But now we’re lucky enough to share our lives with another dog, the rascally, neurotic, road trip-loving Velma. I’ll end this post with a short video of her that reminds me of exactly what I love about dogs: their absolute and abundant connection with life, free of judgement, agenda, or desire to be anything other than what they are. That’s what I think of every time I see Velma in her Writhe of Exquisite Happiness. Perfect contentment of being.

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Laura wrote and published this back in August, 2012. But her words, emotions and feelings are those that never age. Indeed, I would add her courageous words.

Connections

Funny how things flow at times.

In yesterday’s post about the cleverness of chickens, John Zande, a long-time friend of this place, left this remark:

I have a marvellous blogging friend in New Mexico who has Rufina, a chicken who was shot in the head, sealed in a plastic bag, placed in a freezer for 24hrs, and lived! (albeit now blind).

I have a framed poster of Rufina up in my living room, and even one her feathers perched in one of my many, many, many St. Francis’s

Here’s the Huffington Post article on her

http://www.huffingtonpost.com/2014/08/14/zombie-chicken-freezer-alive_n_5675615.html

And here’s Laura’s first post on this gorgeous creature.

https://liveclayart.com/2013/06/24/the-undead-chicken

Then in response to me wanting to republish that story replied: “Contact her, she’s wonderful, and her pottery is to die for.

So I did and, with Laura’s permission here is that story of this most remarkable chicken.

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The Undead Chicken

by Laura Bruzzese, June 24th, 2013

rufinaThis is Rufina. She’s new to our household.

She’s quiet and doesn’t take up much space, mostly sits on her perch or in her ceramic nest all day. She moves around slowly. If you are really gentle, she lets you pick her up.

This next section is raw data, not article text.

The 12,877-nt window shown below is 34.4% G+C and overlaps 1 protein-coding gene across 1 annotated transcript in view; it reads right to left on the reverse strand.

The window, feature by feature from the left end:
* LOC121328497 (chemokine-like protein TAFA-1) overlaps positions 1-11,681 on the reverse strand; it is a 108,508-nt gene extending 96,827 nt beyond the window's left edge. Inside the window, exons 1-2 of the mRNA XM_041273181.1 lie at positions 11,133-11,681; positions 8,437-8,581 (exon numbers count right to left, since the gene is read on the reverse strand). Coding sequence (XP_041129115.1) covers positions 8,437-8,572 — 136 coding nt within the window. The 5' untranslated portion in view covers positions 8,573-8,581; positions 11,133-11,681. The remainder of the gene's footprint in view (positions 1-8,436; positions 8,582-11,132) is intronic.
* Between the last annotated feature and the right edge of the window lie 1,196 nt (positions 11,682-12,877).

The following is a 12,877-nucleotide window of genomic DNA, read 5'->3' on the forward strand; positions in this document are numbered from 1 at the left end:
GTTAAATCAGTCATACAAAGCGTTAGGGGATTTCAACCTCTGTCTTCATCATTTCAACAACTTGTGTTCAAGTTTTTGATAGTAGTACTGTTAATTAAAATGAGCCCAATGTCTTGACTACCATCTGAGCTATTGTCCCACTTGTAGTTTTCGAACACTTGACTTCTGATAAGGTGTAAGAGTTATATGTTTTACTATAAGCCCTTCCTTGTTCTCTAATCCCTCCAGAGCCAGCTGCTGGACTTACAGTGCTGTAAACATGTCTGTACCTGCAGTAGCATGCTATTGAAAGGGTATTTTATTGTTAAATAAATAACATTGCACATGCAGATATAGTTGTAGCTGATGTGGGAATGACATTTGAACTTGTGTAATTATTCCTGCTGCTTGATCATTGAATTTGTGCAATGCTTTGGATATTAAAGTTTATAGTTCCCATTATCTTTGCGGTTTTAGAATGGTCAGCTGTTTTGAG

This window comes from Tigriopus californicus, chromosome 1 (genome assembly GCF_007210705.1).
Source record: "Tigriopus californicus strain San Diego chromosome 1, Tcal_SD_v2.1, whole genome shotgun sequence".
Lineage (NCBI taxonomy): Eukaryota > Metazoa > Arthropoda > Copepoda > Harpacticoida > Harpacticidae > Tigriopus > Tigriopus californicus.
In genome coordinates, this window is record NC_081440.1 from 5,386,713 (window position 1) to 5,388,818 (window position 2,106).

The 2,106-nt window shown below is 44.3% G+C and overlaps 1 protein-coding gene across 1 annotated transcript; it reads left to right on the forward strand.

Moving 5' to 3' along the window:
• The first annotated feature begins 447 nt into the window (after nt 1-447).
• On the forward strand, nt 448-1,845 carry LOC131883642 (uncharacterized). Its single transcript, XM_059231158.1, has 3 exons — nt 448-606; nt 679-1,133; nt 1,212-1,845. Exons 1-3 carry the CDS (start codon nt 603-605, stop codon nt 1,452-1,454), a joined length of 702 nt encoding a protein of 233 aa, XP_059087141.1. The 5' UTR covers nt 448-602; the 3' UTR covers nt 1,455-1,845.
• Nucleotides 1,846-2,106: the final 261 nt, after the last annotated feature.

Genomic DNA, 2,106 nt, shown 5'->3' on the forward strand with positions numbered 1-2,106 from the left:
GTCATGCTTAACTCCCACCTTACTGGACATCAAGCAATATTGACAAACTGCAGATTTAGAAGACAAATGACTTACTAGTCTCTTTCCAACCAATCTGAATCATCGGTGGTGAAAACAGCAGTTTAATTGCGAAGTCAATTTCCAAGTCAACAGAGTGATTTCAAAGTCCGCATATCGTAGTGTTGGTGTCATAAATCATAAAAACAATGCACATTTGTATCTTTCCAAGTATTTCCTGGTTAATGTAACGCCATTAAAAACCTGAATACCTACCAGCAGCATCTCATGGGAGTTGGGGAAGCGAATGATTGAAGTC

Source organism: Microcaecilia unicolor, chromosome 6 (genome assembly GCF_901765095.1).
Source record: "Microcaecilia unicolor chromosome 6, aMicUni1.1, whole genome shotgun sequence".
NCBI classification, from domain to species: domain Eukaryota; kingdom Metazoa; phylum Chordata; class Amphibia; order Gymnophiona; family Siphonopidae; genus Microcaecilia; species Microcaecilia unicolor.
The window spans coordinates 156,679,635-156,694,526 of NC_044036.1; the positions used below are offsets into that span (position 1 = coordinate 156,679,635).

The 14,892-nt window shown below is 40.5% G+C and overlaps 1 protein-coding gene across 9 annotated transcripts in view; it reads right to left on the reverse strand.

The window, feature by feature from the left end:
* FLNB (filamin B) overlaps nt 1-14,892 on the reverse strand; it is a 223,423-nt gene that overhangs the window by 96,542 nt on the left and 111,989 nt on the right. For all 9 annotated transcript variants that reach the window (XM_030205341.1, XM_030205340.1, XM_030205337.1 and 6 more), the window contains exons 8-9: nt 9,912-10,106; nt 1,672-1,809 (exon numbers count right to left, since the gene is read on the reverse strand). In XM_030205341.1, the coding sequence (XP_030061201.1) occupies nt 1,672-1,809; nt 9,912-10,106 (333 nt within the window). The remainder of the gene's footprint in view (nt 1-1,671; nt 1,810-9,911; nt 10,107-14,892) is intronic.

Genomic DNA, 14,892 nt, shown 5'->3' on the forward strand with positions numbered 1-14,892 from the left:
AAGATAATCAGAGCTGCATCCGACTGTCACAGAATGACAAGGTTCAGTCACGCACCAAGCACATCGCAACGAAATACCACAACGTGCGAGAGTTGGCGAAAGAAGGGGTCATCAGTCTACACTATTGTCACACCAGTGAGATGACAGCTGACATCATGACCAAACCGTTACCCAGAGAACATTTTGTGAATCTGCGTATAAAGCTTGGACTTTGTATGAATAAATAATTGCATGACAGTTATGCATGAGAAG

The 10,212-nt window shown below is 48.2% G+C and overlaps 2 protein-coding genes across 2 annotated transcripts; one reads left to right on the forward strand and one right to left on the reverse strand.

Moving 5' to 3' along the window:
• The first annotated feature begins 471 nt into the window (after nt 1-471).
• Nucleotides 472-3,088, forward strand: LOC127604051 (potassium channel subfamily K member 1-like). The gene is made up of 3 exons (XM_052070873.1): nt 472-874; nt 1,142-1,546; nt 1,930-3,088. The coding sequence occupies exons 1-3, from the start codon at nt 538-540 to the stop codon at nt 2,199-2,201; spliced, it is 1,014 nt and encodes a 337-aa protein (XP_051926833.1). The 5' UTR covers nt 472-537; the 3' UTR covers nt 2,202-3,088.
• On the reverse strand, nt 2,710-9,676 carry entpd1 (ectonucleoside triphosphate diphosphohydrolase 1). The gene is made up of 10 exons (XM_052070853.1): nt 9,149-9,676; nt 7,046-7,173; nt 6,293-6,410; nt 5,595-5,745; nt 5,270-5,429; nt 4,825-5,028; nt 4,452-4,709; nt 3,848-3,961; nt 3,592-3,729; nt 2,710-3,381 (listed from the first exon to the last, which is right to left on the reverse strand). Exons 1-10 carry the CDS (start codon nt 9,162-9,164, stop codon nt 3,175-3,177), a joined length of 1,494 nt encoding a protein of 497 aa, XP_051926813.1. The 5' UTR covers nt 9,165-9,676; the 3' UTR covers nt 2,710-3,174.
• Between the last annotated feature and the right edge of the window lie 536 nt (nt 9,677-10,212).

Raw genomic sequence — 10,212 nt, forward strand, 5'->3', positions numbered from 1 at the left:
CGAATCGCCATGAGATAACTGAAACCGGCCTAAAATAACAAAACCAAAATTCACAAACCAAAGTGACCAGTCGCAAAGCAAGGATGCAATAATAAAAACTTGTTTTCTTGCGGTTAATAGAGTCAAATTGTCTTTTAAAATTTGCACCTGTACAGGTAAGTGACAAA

We sit by the pond together in the morning, before everyone else gets up.

rufina1Last Thursday, I answered a friend’s call on Facebook for someone to take this chicken. Isabella and I drove to my friend’s house in the South Valley, put her in a bin, and brought her home. I didn’t think she’d actually still be alive today.

My friend had posted this story Thursday morning:

The neighbor gave us fresh chickens last night for cooking up. He shot them in the head with gun and handed them over the fence. We bagged them and put in freezer for today. Evan gets home, opens freezer and one bird is perched fully alive, very cold, and pissed off.
Chase ensues… !! We now have a blind undead chicken in our yard.

Anybody want it?

I’m not sure why anyone would shoot chickens in the head.

But when I read the story, I couldn’t help but admire this chicken’s tenacity. She is courageous. She made her way out of a plastic bag inside a freezer and survived for thirty-six hours. After being shot in the head.  I figured any animal that fought that hard to live deserved a little help, if only for a day or two.

The chicken hasn’t made any effort to eat like a normal chicken. Because, of course, she can’t see where to peck. (There isn’t much point in force-feeding a blind chicken.) But she does drink, so I’ve started blending up borrowed chicken food and water and giving her that. She seems content, grooming herself sometimes, showing no signs of pain or anxiety. And still, she will die.

But until then, we will enjoy each of her borrowed mornings by the pond, the sound of birds and running water, the sun on her feathers, expecting nothing.

I’m not sure why I have a blind, undead chicken in my studio. But here is one of my favorite poems, by Laura Gilpin.

The Two-Headed Calf

Tomorrow when the farm boys find this
freak of nature, they will wrap his body
in newspaper and carry him to the museum.

But tonight he is alive and in the north
field with his mother. It is a perfect
summer evening: the moon rising over
the orchard, the wind in the grass. And
as he stares into the sky, there are
twice as many stars as usual.

[Epilogue]

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Now if you think that was remarkable then let me share what Laura posted a few weeks later, linked to via her Epilogue above.

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The Miracle of Re-Birth

by Laura Bruzzese, July 11th, 2013

Good news: it’s been three weeks since the attempted murder of Rufina, and she continues to dwell among the living!